That silence means that for more than 70 orphan-designated indications for more than 60 products, OOPD has issued no public determination on the seven-year orphan exclusivity in the Orange Book, and no new listings of orphan exclusivity appear in OOPD’s searchable database, as highlighted recently by George O’Brien, a partner in Mayer Brown’s Washington, DC office.

Albert Bourla, Pfizer CEO (Efren Landaos/Sipa USA/Sipa via AP Images)

Pfiz­er makes an­oth­er bil­lion-dol­lar in­vest­ment in Eu­rope and ex­pands again in Michi­gan

Pfizer is continuing its run of manufacturing site expansions with two new large investments in the US and Europe.

The New York-based pharma giant’s site in Kalamazoo, MI, has seen a lot of attention over the past year. As a major piece of the manufacturing network for Covid-19 vaccines and antivirals, Pfizer is gearing up to place more money into the site. Pfizer announced it will place $750 million into the facility, mainly to establish “modular aseptic processing” (MAP) production and create around 300 jobs at the site.

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Vas Narasimhan, Novartis CEO (Thibault Camus/AP Images, Pool)

No­var­tis bol­sters Plu­vic­to's case in prostate can­cer with PhI­II re­sults

The prognosis is poor for metastatic castration-resistant prostate cancer (mCRPC) patients. Novartis wants to change that by making its recently approved Pluvicto available to patients earlier in their course of treatment.

The Swiss pharma giant unveiled Phase III results Monday suggesting that Pluvicto was able to halt disease progression in certain prostate cancer patients when administered after androgen-receptor pathway inhibitor (ARPI) therapy, but without prior taxane-based chemotherapy. The drug is currently approved for patients after they’ve received both ARPI and chemo.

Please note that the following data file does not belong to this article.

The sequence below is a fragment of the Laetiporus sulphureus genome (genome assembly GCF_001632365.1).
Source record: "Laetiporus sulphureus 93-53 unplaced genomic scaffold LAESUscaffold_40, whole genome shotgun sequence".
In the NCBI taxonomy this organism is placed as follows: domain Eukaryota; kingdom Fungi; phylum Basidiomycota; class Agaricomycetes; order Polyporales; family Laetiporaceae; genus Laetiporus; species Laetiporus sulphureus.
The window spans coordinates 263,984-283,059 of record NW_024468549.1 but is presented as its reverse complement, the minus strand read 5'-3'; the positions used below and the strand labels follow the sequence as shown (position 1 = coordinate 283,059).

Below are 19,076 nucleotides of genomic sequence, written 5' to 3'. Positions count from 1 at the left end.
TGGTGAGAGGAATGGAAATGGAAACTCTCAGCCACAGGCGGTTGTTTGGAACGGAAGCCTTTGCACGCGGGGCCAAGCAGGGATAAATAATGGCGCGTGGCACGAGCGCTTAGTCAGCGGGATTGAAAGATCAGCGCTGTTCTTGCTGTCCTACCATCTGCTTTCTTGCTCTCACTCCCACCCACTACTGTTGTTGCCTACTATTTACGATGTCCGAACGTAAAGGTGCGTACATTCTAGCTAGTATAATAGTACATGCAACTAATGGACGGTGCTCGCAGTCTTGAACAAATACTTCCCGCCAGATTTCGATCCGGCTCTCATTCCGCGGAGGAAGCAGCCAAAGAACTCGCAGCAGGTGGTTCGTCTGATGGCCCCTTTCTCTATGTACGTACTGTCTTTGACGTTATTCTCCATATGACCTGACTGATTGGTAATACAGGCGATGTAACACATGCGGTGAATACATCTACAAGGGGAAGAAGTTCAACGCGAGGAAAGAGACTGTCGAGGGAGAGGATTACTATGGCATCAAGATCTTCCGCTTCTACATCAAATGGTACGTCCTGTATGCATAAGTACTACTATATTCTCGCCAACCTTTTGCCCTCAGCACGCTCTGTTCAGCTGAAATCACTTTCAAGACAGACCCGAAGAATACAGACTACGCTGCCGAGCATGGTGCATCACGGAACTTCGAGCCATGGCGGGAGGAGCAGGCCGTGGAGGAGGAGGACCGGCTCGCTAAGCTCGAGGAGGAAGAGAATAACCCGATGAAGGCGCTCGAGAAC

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Tim Walbert, Horizon Therapeutics CEO (via YouTube)

And then there were two: Janssen bows out of Hori­zon takeover ne­go­ti­a­tions

Horizon Therapeutics announced last week that it was in talks with three pharmaceutical giants that could take over the company. You can now remove one of them from the equation.

J&J’s Janssen, after Horizon reported its initial involvement in early discussions to acquire the rare disease biotech, issued a statement Saturday that said Janssen “does not intend to make an offer for Horizon,” and that Janssen is bound by restrictions set in Rule 2.8 of the Irish Takeover Rules. These rules are in place for any company interested in taking over Irish companies, with Horizon Therapeutics currently based in Dublin.

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Rick Modi, Affinia Therapeutics CEO

Ver­tex-part­nered gene ther­a­py biotech Affinia scraps IPO plans

Affinia Therapeutics has ditched its plans to go public in a relatively closed-door market that has not favored Nasdaq debuts for the drug development industry most of this year. A pandemic surge in 2020 and 2021 opened the doors for many preclinical startups, which caught Affinia’s attention and gave the gene therapy biotech confidence in the beginning days of 2022 to send in its S-1.

But on Friday, Affinia threw in the S-1 towel and concluded now is not the time to step onto Wall Street. The biotech has put out few public announcements since the spring of this year. Endpoints News picked the startup as one of its 11 biotechs to watch last year.

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Big week for Alzheimer’s da­ta; As­traZeneca buys cell ther­a­py start­up; Dig­i­tal ther­a­peu­tics hits a pay­er wall; and more

Welcome back to Endpoints Weekly, your review of the week’s top biopharma headlines. Want this in your inbox every Saturday morning? Current Endpoints readers can visit their reader profile to add Endpoints Weekly. New to Endpoints? Sign up here.

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Yuling Li, Innoforce CEO

In­no­force opens new man­u­fac­tur­ing site in Chi­na

Innoforce is off to the races at its new site in the city of Hangzhou, China.

The Chinese CDMO announced last week that it has started manufacturing at the new facility, which was built to offer process development and manufacturing operations for RNA, plasmid DNA, viral vectors and other cell therapeutics. It will also serve as Innoforce’s corporate HQ.

The company said it’s investing more than $200 million in the 550,000-square-foot manufacturing base for advanced therapies. The GMP manufacturing facility features space for producing plasmids with three 30-liter bioreactors. For viral vector manufacturing, Innoforce also has 200- and 500-liter bioreactors at its disposal, along with eight suites to make cell therapies. The site also includes several labs and warehouse spaces.